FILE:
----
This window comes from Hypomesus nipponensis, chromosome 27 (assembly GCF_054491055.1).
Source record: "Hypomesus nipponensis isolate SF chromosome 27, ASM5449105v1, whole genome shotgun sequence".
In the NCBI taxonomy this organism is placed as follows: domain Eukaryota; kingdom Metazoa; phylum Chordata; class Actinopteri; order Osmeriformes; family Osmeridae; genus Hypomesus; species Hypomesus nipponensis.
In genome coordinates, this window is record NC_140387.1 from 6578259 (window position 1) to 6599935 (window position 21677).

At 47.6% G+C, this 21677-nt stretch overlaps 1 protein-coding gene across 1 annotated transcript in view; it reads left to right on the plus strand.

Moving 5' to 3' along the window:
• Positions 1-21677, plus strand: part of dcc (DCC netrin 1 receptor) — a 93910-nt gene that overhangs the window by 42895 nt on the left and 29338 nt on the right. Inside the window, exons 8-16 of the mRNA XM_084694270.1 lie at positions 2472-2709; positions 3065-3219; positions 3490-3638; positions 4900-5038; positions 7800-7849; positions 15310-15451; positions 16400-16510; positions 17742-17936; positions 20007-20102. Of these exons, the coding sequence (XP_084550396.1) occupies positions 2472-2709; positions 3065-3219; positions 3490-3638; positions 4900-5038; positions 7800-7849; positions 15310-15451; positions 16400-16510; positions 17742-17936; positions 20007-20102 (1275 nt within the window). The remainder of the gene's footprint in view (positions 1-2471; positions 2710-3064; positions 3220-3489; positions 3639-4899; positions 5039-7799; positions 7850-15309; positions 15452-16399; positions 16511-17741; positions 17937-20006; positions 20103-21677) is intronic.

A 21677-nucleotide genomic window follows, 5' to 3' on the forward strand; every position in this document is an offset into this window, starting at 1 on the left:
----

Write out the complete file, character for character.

This window comes from Hypomesus nipponensis, chromosome 27 (assembly GCF_054491055.1).
Source record: "Hypomesus nipponensis isolate SF chromosome 27, ASM5449105v1, whole genome shotgun sequence".
In the NCBI taxonomy this organism is placed as follows: domain Eukaryota; kingdom Metazoa; phylum Chordata; class Actinopteri; order Osmeriformes; family Osmeridae; genus Hypomesus; species Hypomesus nipponensis.
In genome coordinates, this window is record NC_140387.1 from 6578259 (window position 1) to 6599935 (window position 21677).

At 47.6% G+C, this 21677-nt stretch overlaps 1 protein-coding gene across 1 annotated transcript in view; it reads left to right on the plus strand.

Moving 5' to 3' along the window:
• Positions 1-21677, plus strand: part of dcc (DCC netrin 1 receptor) — a 93910-nt gene that overhangs the window by 42895 nt on the left and 29338 nt on the right. Inside the window, exons 8-16 of the mRNA XM_084694270.1 lie at positions 2472-2709; positions 3065-3219; positions 3490-3638; positions 4900-5038; positions 7800-7849; positions 15310-15451; positions 16400-16510; positions 17742-17936; positions 20007-20102. Of these exons, the coding sequence (XP_084550396.1) occupies positions 2472-2709; positions 3065-3219; positions 3490-3638; positions 4900-5038; positions 7800-7849; positions 15310-15451; positions 16400-16510; positions 17742-17936; positions 20007-20102 (1275 nt within the window). The remainder of the gene's footprint in view (positions 1-2471; positions 2710-3064; positions 3220-3489; positions 3639-4899; positions 5039-7799; positions 7850-15309; positions 15452-16399; positions 16511-17741; positions 17937-20006; positions 20103-21677) is intronic.

A 21677-nucleotide genomic window follows, 5' to 3' on the forward strand; every position in this document is an offset into this window, starting at 1 on the left: